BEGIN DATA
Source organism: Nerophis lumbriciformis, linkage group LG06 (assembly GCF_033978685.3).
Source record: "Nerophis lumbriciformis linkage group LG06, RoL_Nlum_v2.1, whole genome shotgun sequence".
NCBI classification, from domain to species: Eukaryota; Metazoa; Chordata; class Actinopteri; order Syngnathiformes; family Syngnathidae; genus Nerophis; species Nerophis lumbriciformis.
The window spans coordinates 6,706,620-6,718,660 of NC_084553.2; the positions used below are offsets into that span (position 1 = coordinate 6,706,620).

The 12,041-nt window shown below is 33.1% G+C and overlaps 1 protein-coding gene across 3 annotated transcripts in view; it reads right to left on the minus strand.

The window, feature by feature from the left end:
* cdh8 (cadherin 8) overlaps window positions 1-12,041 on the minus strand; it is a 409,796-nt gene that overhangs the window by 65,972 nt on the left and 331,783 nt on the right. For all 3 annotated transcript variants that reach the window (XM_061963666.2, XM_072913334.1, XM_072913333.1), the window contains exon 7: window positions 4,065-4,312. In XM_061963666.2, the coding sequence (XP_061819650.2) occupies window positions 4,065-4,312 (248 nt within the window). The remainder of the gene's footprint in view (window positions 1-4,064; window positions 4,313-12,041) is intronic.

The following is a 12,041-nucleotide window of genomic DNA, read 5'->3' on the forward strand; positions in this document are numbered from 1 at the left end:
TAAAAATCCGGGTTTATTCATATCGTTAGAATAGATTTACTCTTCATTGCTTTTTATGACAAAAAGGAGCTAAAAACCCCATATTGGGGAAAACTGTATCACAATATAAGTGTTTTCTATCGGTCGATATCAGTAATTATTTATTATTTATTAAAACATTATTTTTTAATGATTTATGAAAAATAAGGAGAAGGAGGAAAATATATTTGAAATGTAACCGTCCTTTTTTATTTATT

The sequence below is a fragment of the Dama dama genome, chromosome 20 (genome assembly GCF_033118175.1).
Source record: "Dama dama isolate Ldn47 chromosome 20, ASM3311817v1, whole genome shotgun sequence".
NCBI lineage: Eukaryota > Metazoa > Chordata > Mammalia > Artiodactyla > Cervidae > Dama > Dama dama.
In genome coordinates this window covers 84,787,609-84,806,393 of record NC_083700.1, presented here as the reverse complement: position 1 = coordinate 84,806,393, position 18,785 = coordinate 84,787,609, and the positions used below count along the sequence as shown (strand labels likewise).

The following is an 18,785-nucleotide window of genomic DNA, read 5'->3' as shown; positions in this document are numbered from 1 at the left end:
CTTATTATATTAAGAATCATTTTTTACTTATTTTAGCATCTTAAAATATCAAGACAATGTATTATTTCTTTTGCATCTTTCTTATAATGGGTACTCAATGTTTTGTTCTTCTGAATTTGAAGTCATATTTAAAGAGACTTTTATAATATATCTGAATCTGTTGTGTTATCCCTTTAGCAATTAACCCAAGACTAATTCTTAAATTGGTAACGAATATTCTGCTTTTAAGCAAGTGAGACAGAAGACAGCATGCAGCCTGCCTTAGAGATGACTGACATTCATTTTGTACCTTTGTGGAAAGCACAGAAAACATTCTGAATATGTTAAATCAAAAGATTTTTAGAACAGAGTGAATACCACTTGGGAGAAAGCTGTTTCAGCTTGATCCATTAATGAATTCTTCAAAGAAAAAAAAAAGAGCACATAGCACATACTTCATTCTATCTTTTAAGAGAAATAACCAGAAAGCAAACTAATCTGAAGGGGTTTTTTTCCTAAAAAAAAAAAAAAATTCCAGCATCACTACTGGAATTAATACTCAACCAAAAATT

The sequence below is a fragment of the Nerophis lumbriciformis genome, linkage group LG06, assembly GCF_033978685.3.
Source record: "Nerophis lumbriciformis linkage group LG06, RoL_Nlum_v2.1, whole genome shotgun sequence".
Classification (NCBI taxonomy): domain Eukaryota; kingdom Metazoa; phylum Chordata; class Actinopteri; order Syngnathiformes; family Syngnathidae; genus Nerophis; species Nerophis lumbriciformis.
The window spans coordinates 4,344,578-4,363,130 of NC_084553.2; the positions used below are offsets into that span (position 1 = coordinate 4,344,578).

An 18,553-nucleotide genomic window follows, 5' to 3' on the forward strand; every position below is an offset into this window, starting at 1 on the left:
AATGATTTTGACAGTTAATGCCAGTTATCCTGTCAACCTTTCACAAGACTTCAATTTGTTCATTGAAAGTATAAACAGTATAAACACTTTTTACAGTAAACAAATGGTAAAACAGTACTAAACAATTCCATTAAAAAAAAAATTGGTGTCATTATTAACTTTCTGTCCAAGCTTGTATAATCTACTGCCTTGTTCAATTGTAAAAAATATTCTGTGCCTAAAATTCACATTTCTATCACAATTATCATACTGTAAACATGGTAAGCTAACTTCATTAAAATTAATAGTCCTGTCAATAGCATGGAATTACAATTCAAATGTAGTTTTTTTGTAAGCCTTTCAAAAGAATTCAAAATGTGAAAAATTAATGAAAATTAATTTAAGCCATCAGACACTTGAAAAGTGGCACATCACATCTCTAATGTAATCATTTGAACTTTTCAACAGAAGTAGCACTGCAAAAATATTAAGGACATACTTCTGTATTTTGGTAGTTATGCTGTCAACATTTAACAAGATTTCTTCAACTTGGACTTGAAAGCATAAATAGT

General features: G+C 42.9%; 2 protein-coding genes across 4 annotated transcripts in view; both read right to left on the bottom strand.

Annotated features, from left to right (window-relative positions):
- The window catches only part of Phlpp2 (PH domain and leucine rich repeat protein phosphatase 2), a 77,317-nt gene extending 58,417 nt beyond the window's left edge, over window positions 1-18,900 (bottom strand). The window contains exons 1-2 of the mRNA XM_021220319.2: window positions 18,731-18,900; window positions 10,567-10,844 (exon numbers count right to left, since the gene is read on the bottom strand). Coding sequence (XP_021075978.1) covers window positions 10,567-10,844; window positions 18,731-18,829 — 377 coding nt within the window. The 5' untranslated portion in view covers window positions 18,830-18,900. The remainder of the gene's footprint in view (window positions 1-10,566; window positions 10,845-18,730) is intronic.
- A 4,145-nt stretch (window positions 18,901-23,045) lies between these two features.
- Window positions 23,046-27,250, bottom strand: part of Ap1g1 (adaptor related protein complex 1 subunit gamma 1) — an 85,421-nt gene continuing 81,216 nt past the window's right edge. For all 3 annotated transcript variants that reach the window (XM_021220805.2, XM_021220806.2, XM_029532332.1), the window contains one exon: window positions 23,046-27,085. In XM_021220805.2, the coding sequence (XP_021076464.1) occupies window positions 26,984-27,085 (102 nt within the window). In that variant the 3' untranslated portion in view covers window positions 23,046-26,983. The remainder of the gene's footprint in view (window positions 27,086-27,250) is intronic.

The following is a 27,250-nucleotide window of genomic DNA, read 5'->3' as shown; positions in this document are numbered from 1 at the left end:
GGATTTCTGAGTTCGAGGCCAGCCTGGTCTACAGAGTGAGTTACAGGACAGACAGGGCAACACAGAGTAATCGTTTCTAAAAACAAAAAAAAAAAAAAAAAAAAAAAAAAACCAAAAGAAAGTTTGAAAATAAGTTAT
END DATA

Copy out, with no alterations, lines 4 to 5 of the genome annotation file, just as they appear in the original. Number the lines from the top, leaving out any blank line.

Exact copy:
The window spans coordinates 6,706,620-6,718,660 of NC_084553.2; the positions used below are offsets into that span (position 1 = coordinate 6,706,620).

The 12,041-nt window shown below is 33.1% G+C and overlaps 1 protein-coding gene across 3 annotated transcripts in view; it reads right to left on the minus strand.